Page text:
What I'm saying here is that resistance now doesn't mean resistance forever.  By judicious use of antibiotics, we can cut down on the spread of resistance and even see it recede.  Keep in mind that antibiotics and antibiotic resistance predate humanity and that penicillin, the antibiotic that first comes to mind for most people, is actually a fungal defense against bacterial infection.  It's been around for hundreds of millions of years quite likely, and you can still kill lots of bacteria with it.  Some soil bacteria do have multiple resistances locked into the genome, but that's because they live with fungi everyday and have for hundreds of millions of years.  Most bacterial pathogens of animals (think cholera, syphilis, gonorrhea, the bacterial pneumonias, plague, etc.) don't experience that kind of selection.  That's why they were vulnerable to antibiotics when we first started using them and also why we can turn back the clock on resistance in the next few generations if we're smart.  All of this being said, I expect China and India to make that kind of adjustment almost impossible.

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Quote: Most bacterial

Quote:
Most bacterial pathogens of animals (think cholera, syphilis, gonorrhea, the bacterial pneumonias, plague, etc.) don't experience that kind of selection.  That's why they were vulnerable to antibiotics when we first started using them and also why we can turn back the clock on resistance in the next few generations if we're smart.  All of this being said, I expect China and India to make that kind of adjustment almost impossible.

And there's the human generation length and population size, too.  It's not too big a deal to give bugs a chance to forget their resistance in, say, Milwaukee.  You just have to get a couple hundred doctors to stop prescribing it for a while and build electric fences around the town so residents cant go to Chicago to get a second opinion.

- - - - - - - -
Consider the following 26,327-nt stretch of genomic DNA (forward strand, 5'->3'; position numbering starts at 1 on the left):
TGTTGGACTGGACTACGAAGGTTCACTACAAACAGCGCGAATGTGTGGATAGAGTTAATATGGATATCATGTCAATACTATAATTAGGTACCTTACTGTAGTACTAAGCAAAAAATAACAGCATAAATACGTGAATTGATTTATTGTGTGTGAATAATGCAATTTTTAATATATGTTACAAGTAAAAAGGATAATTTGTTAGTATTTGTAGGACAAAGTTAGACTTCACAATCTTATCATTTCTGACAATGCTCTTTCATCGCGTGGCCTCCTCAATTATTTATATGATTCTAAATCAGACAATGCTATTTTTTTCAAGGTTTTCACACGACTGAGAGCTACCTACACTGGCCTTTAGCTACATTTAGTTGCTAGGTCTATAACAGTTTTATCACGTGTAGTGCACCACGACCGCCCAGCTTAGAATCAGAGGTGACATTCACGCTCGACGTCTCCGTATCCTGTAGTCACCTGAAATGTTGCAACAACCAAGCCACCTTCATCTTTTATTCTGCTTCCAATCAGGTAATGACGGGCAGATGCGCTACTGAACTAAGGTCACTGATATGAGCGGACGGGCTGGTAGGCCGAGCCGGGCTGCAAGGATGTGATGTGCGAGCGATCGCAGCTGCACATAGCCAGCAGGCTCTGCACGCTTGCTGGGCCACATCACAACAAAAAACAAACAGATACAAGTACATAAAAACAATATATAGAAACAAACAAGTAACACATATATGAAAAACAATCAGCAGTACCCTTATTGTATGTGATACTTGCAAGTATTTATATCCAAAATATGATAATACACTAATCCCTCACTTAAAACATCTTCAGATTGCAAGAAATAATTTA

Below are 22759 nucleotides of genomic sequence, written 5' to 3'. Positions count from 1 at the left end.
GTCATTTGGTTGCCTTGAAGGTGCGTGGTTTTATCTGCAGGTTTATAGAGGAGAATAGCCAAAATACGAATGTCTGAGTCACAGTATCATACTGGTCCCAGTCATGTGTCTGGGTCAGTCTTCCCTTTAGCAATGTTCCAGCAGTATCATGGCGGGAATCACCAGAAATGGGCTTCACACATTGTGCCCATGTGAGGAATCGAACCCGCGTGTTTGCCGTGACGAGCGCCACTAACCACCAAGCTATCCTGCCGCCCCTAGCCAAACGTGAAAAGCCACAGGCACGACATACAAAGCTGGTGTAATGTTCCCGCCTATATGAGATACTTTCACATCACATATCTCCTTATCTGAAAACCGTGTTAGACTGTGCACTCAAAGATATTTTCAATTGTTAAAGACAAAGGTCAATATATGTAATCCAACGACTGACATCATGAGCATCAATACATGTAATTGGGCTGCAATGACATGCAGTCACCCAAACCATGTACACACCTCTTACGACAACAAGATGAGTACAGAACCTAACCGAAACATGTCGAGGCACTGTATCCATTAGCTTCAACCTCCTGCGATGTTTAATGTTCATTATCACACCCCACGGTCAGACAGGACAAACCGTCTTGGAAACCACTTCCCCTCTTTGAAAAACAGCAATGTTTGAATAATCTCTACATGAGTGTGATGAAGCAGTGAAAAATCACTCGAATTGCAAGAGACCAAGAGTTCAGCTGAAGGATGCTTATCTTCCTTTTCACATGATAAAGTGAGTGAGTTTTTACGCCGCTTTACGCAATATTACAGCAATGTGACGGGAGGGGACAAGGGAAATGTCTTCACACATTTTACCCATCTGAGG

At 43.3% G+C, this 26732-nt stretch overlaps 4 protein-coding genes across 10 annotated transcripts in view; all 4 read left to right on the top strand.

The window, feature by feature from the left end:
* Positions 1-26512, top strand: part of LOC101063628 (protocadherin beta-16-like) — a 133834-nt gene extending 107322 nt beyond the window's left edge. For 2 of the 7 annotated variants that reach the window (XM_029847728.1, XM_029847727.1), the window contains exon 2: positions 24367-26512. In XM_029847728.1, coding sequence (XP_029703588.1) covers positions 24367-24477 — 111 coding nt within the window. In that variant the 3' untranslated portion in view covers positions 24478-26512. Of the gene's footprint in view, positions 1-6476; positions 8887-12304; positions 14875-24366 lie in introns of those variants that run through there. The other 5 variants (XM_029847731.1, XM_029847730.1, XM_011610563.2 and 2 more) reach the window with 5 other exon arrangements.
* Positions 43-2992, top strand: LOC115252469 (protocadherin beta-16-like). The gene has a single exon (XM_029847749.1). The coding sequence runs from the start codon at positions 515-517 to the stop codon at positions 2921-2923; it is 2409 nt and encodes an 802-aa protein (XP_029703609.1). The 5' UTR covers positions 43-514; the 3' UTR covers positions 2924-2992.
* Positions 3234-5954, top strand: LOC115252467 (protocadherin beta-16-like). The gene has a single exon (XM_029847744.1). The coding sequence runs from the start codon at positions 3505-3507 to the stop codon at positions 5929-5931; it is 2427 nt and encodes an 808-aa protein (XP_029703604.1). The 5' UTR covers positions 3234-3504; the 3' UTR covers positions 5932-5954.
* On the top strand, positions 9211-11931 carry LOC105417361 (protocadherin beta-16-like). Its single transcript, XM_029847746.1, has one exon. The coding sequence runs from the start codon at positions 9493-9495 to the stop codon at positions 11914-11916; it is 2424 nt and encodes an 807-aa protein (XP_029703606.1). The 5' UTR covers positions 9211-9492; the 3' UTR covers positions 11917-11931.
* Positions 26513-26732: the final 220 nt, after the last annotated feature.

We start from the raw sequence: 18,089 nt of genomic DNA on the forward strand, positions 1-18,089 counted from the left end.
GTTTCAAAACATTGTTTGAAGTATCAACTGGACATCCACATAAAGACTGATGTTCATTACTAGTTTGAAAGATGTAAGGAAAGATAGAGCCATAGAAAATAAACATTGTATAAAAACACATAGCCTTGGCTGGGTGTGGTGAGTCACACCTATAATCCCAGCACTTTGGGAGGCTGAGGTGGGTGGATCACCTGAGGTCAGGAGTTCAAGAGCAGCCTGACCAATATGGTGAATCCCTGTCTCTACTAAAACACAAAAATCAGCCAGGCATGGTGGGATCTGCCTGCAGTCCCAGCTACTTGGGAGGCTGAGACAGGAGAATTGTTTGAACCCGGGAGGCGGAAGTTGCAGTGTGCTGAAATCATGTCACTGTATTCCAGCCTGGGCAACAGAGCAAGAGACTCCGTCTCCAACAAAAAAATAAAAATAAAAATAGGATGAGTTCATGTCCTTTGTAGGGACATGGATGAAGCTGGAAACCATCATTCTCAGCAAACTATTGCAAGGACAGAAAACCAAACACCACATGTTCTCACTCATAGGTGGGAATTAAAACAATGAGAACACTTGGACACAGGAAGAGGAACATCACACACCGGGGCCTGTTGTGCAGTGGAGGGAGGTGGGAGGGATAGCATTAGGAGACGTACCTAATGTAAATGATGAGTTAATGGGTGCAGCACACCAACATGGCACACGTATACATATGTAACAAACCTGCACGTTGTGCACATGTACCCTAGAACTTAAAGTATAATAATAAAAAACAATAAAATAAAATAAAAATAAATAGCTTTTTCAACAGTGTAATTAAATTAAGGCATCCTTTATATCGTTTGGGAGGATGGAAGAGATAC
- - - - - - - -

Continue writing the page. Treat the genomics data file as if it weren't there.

When somebody's got a nasty bug that they haven't been able to shake for three weeks, and they're about to lose their job from missed days, it's kind of hard to convince them that they ought to run with it because of their grandchildren.  Most people will say, "Awww... it's just me. I'm not going to hurt anything.  It's just this one bout of the flu I can't shake.  I'm good about not taking antibiotics most of the time."  The length of time involved gives people a feeling of immunity from guilt.  After all, those kids won't be born for another thirty years.

While we're at it, let's remember that China and India have a lot of airports, and people come and go to just about everywhere, bringing bugs with them.

It's just my gut feeling, but I'm guessing  though weeding out antibiotic resistance is theoretically pretty easy, it's damn near impossible on a large scale in practice.

 

 

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As the good folks at Mama

As the good folks at Mama Sid's have taught you, the public health front of the war on bacterial pathogens is the most essential.  Antibiotics are like satellite guided bombs, but rubber gloves and washing your hands and taking out your garbage are the boots on the ground.  What I should have said is that resistance can be knocked back to much safer levels than we experience now and that our public health infrastructure is sufficiently advanced to handle that.  Take a look at hospitals in Western Europe and the only MRSA/MDRSA you're likely to find is on American tourists who were quarantined the second they walked in and announced their American citizenship with their loutish, demanding behavior and funny accents.  A new drug (and a new set of targets, more importantly) makes it possible for us to do the same by easing back on the use of older drugs that bounce off resistant strains and killing those resistant strains as best we can.  

 

"The whole conception of God is a conception derived from ancient Oriental despotisms. It is a conception quite unworthy of free men."
--Bertrand Russell